A proposed nuclear deal between Iran and the West fell through in Geneva on Saturday, despite widespread anticipation that an agreement would be reached. Diplomats in Geneva, including U.S. Secretary of State John Kerry, said they would continue their efforts at the next round of talks on Nov. 20. Kerry put a brave face on the failure, claiming that differences had narrowed and that he still believed that an agreement was possible.
Israeli Prime Minister Benjamin Netanyahu, who took the unusual step last week of warning publicly that the proposal was a “very, very bad deal,” will continue to oppose the terms of the deal. Israel’s main concern–shared by France, which has eclipsed the U.S. as the leading global opponent of a nuclear Iran–was that the proposal would have left much of Iran’s nuclear enrichment capability in place, and close to weaponization.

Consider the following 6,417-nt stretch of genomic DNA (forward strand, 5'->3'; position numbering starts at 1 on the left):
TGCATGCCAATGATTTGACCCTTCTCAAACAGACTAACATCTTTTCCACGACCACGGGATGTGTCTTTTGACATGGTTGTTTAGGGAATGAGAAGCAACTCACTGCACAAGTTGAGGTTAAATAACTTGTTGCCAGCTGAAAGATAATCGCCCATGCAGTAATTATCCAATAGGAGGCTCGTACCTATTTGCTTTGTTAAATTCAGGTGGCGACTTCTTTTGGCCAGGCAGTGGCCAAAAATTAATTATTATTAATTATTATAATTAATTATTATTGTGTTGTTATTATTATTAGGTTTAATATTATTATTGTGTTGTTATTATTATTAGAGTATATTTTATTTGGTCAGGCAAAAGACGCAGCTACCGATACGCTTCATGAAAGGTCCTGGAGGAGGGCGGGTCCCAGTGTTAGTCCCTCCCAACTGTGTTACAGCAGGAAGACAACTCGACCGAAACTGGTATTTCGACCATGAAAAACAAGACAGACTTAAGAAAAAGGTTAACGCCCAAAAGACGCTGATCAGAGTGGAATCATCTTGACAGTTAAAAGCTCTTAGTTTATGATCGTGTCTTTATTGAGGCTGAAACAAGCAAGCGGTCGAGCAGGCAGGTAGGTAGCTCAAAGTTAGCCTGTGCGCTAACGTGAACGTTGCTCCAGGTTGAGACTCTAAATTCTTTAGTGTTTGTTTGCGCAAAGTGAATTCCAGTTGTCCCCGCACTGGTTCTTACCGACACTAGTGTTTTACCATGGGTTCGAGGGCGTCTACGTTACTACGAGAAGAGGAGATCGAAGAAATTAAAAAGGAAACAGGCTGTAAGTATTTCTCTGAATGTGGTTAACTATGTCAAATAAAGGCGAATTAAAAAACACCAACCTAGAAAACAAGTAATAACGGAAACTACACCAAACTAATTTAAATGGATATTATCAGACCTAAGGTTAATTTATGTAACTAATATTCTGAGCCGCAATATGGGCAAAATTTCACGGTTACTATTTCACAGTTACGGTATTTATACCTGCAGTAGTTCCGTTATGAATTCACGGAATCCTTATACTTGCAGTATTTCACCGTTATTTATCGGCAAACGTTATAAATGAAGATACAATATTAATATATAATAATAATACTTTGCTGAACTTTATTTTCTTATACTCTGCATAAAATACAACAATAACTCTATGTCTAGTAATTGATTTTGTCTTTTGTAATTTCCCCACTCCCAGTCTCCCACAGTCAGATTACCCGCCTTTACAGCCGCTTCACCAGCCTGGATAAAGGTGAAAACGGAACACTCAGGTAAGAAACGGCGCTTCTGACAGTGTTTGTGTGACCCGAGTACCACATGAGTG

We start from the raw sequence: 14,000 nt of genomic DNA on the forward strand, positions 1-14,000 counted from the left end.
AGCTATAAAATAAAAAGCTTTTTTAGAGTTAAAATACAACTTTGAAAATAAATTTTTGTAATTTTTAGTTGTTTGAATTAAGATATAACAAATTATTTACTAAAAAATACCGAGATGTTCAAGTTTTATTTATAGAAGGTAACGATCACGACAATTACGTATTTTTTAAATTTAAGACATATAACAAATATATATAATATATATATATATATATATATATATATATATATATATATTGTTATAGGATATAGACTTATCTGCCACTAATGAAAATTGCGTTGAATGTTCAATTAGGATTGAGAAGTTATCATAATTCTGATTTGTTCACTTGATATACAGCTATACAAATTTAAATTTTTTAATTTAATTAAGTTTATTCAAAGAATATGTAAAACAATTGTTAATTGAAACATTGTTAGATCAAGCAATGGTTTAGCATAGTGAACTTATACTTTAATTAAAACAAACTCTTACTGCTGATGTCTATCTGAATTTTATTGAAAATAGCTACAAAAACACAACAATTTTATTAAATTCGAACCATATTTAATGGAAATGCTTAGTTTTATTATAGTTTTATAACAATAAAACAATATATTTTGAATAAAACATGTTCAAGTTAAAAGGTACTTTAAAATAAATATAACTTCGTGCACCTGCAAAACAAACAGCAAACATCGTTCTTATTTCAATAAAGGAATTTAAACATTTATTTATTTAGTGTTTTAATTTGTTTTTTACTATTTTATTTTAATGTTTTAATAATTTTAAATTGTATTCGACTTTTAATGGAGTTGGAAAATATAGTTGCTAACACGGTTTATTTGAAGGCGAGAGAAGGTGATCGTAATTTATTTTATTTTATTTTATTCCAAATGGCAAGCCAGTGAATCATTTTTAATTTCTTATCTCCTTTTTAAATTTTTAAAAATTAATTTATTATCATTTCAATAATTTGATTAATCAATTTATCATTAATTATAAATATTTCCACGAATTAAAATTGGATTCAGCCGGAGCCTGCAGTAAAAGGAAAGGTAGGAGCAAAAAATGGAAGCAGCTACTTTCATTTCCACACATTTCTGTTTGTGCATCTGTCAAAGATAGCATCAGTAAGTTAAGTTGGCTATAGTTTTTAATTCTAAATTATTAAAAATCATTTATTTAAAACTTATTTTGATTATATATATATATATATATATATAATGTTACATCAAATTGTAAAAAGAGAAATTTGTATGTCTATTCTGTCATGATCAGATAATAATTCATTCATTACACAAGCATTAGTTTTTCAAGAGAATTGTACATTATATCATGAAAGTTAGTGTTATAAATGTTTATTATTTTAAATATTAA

The Jerusalem Post noted: “The main sticking points appeared to include calls for a shutdown of a reactor that could eventually help to produce weapons-grade nuclear fuel, the fate of Iran’s stockpile of high[ly] erenriched uranium, and the nature and sequencing of relief from economic sanctions sought by Tehran.” Iran continues to insist on its right to enrich uranium, and has done little to allay fears of its ultimate intentions.